DefCon ProxyHam Talk Disappears but Technology is No Secret
VIDEO: Researchers at DefCon reveal the truth behind how ProxyHam technology works, enabling an attacker to proxy traffic wirelessly over a long distance.LAS VEGAS—Part of the drama at any Black Hat or DefCon security conference in any given year usually revolves around a talk that is cancelled for some mysterious reason, typically over fears that it could reveal something truly disruptive. Such is the case in 2015 at DefCon with a talk called ProxyHam, which was supposed to reveal technology that could enable an attacker to wireless proxy traffic over long distances, hiding their true location. The original ProxyHam talk was also set to be accompanied by the sale of ProxyHam devices that could have enabled purchasers to conduct the wireless proxy attack at their leisure. Speculation around why the ProxyHam talk was cancelled involved theories that the Federal Communications Commission got the talk cancelled, though that has never officially been confirmed or denied. While the ProxyHam talk was cancelled, it has been replaced, by a talk set to be delivered at 4 p.m. PT at DefCon and titled "HamSammich—long-distance proxying over radio" in which security researchers Robert Graham, CEO of Errata Security, and David Maynor, chief scientist at Bastille Networks, will reveal how ProxyHam works and how it can be built using off-the-shelf technology today. In an exclusive video interview with eWEEKprior to the talk, Graham and Maynor detail the technology and its shortcomings, as well as suggestions for how an organization can attempt to protect itself from a ProxyHam-type risk.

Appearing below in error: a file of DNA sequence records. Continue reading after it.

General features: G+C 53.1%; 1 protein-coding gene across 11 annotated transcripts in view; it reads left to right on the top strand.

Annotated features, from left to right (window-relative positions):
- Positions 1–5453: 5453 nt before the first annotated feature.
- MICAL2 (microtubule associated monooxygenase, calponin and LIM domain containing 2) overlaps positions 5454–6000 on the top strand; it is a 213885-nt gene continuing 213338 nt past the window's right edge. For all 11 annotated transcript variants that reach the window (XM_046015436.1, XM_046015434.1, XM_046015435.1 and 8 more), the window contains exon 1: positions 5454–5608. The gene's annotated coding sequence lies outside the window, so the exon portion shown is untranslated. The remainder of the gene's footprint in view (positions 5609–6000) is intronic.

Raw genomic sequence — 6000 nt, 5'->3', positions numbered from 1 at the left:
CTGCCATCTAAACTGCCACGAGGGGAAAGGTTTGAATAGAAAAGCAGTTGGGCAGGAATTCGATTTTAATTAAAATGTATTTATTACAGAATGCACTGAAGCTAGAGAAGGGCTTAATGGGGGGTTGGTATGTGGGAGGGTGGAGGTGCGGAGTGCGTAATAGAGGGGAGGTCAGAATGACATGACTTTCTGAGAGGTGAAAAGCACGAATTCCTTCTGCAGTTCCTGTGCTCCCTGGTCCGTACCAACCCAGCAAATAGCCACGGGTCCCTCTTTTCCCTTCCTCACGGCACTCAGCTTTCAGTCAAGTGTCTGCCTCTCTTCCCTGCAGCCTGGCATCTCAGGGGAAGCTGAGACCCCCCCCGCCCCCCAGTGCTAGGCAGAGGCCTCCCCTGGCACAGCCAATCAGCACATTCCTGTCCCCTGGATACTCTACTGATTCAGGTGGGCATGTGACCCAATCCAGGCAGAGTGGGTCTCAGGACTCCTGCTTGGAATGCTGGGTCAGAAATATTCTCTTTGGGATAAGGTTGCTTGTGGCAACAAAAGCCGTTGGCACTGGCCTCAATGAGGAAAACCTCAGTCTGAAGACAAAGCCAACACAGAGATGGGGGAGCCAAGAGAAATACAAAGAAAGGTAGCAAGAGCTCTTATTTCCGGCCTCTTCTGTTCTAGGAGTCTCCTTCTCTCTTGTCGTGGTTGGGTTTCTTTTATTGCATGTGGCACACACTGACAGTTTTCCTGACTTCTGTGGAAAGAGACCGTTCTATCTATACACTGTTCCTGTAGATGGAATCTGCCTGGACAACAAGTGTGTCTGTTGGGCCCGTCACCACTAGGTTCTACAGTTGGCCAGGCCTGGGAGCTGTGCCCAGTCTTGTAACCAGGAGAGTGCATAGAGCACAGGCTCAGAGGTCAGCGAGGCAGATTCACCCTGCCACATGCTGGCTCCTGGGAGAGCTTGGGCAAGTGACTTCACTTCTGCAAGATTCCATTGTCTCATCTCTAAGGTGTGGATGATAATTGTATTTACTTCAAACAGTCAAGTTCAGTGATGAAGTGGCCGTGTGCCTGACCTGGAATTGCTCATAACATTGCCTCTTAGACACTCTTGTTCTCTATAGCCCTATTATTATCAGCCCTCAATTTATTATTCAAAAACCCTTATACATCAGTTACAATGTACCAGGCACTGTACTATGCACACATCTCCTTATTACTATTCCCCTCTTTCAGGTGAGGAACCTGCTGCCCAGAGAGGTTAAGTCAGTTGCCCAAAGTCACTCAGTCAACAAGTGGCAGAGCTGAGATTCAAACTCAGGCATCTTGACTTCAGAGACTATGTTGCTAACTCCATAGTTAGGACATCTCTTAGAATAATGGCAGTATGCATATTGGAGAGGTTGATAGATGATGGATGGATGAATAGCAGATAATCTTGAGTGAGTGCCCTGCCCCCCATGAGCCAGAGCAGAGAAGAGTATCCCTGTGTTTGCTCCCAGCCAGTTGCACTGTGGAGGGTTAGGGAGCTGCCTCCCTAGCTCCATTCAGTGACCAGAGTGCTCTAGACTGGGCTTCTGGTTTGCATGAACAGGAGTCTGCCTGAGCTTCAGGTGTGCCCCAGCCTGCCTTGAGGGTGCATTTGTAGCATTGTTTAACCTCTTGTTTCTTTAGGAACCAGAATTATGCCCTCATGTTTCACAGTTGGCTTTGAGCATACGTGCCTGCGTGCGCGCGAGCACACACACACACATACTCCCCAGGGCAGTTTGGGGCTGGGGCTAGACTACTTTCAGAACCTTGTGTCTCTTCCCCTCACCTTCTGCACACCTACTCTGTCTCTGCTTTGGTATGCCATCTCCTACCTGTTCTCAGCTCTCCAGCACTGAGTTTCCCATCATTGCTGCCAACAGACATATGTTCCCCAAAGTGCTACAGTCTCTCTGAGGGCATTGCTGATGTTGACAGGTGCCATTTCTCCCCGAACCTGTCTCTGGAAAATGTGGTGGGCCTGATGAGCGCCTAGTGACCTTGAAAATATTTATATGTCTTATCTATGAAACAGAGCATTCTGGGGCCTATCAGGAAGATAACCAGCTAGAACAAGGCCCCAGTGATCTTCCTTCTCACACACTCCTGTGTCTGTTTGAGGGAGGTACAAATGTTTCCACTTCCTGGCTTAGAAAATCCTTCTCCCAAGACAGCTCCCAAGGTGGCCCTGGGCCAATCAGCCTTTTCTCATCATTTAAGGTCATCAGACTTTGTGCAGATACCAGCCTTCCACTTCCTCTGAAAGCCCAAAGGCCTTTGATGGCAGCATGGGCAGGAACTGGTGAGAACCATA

"With ProxyHam, the idea was to take a little box, hide in a bar or a Starbucks, tap into their WiFi and then use a long-distance point-to-point link in order to tap in remotely from many miles away to the bar's WiFi network," Graham told eWEEK.